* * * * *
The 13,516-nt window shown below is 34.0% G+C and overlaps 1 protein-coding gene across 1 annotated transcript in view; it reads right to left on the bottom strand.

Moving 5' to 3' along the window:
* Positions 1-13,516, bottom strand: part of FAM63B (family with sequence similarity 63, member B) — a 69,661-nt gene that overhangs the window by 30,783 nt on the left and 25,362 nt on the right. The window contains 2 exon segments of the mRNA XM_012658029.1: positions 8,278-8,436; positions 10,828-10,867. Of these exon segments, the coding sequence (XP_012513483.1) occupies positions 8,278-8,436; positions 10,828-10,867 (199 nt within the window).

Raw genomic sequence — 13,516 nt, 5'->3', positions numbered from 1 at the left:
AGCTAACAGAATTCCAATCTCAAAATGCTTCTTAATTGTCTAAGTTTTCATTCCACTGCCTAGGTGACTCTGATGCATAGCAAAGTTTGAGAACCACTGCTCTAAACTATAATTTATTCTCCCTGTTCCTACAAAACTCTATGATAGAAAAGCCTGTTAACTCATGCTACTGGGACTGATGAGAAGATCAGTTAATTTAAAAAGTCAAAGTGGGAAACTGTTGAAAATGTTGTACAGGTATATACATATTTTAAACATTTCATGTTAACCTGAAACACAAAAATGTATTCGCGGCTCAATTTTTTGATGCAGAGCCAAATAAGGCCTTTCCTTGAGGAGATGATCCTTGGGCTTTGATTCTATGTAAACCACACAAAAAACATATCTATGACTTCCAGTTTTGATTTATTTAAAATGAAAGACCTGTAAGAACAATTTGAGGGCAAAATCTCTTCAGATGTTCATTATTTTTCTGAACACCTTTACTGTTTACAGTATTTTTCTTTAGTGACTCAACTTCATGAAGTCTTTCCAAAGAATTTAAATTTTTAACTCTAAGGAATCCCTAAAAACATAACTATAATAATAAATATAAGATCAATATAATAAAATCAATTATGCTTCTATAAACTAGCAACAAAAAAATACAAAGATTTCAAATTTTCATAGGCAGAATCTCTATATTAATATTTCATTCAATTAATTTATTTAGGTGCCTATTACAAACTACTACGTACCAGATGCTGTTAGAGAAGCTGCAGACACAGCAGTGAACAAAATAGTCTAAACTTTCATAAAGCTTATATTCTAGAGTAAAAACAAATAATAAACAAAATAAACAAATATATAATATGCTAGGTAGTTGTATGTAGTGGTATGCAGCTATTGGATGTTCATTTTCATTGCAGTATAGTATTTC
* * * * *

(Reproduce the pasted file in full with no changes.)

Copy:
The 13,516-nt window shown below is 34.0% G+C and overlaps 1 protein-coding gene across 1 annotated transcript in view; it reads right to left on the bottom strand.

Moving 5' to 3' along the window:
* Positions 1-13,516, bottom strand: part of FAM63B (family with sequence similarity 63, member B) — a 69,661-nt gene that overhangs the window by 30,783 nt on the left and 25,362 nt on the right. The window contains 2 exon segments of the mRNA XM_012658029.1: positions 8,278-8,436; positions 10,828-10,867. Of these exon segments, the coding sequence (XP_012513483.1) occupies positions 8,278-8,436; positions 10,828-10,867 (199 nt within the window).

Raw genomic sequence — 13,516 nt, 5'->3', positions numbered from 1 at the left:
AGCTAACAGAATTCCAATCTCAAAATGCTTCTTAATTGTCTAAGTTTTCATTCCACTGCCTAGGTGACTCTGATGCATAGCAAAGTTTGAGAACCACTGCTCTAAACTATAATTTATTCTCCCTGTTCCTACAAAACTCTATGATAGAAAAGCCTGTTAACTCATGCTACTGGGACTGATGAGAAGATCAGTTAATTTAAAAAGTCAAAGTGGGAAACTGTTGAAAATGTTGTACAGGTATATACATATTTTAAACATTTCATGTTAACCTGAAACACAAAAATGTATTCGCGGCTCAATTTTTTGATGCAGAGCCAAATAAGGCCTTTCCTTGAGGAGATGATCCTTGGGCTTTGATTCTATGTAAACCACACAAAAAACATATCTATGACTTCCAGTTTTGATTTATTTAAAATGAAAGACCTGTAAGAACAATTTGAGGGCAAAATCTCTTCAGATGTTCATTATTTTTCTGAACACCTTTACTGTTTACAGTATTTTTCTTTAGTGACTCAACTTCATGAAGTCTTTCCAAAGAATTTAAATTTTTAACTCTAAGGAATCCCTAAAAACATAACTATAATAATAAATATAAGATCAATATAATAAAATCAATTATGCTTCTATAAACTAGCAACAAAAAAATACAAAGATTTCAAATTTTCATAGGCAGAATCTCTATATTAATATTTCATTCAATTAATTTATTTAGGTGCCTATTACAAACTACTACGTACCAGATGCTGTTAGAGAAGCTGCAGACACAGCAGTGAACAAAATAGTCTAAACTTTCATAAAGCTTATATTCTAGAGTAAAAACAAATAATAAACAAAATAAACAAATATATAATATGCTAGGTAGTTGTATGTAGTGGTATGCAGCTATTGGATGTTCATTTTCATTGCAGTATAGTATTTC